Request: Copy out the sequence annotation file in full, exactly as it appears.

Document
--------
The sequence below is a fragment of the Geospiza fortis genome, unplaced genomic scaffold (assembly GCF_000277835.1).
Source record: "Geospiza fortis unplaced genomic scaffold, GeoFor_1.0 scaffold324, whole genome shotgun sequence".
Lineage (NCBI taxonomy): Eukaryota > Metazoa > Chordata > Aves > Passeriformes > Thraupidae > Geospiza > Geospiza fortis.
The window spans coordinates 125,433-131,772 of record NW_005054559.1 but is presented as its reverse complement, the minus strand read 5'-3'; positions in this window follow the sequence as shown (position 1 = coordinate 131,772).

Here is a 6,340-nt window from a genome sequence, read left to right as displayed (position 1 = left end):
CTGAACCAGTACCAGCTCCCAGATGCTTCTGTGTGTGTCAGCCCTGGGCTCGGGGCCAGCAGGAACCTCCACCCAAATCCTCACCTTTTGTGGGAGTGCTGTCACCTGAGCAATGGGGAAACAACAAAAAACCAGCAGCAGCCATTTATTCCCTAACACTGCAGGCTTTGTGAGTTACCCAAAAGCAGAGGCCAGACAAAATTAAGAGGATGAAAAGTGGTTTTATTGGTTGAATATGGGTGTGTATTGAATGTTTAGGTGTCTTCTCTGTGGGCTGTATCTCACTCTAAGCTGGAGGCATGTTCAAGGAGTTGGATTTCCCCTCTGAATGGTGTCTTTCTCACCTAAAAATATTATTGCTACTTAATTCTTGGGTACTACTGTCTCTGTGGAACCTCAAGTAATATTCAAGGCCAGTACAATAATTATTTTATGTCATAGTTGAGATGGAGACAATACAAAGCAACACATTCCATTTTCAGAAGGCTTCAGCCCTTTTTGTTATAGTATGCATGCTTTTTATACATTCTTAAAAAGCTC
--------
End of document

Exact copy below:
The sequence below is a fragment of the Geospiza fortis genome, unplaced genomic scaffold (assembly GCF_000277835.1).
Source record: "Geospiza fortis unplaced genomic scaffold, GeoFor_1.0 scaffold324, whole genome shotgun sequence".
Lineage (NCBI taxonomy): Eukaryota > Metazoa > Chordata > Aves > Passeriformes > Thraupidae > Geospiza > Geospiza fortis.
The window spans coordinates 125,433-131,772 of record NW_005054559.1 but is presented as its reverse complement, the minus strand read 5'-3'; positions in this window follow the sequence as shown (position 1 = coordinate 131,772).

Here is a 6,340-nt window from a genome sequence, read left to right as displayed (position 1 = left end):
CTGAACCAGTACCAGCTCCCAGATGCTTCTGTGTGTGTCAGCCCTGGGCTCGGGGCCAGCAGGAACCTCCACCCAAATCCTCACCTTTTGTGGGAGTGCTGTCACCTGAGCAATGGGGAAACAACAAAAAACCAGCAGCAGCCATTTATTCCCTAACACTGCAGGCTTTGTGAGTTACCCAAAAGCAGAGGCCAGACAAAATTAAGAGGATGAAAAGTGGTTTTATTGGTTGAATATGGGTGTGTATTGAATGTTTAGGTGTCTTCTCTGTGGGCTGTATCTCACTCTAAGCTGGAGGCATGTTCAAGGAGTTGGATTTCCCCTCTGAATGGTGTCTTTCTCACCTAAAAATATTATTGCTACTTAATTCTTGGGTACTACTGTCTCTGTGGAACCTCAAGTAATATTCAAGGCCAGTACAATAATTATTTTATGTCATAGTTGAGATGGAGACAATACAAAGCAACACATTCCATTTTCAGAAGGCTTCAGCCCTTTTTGTTATAGTATGCATGCTTTTTATACATTCTTAAAAAGCTC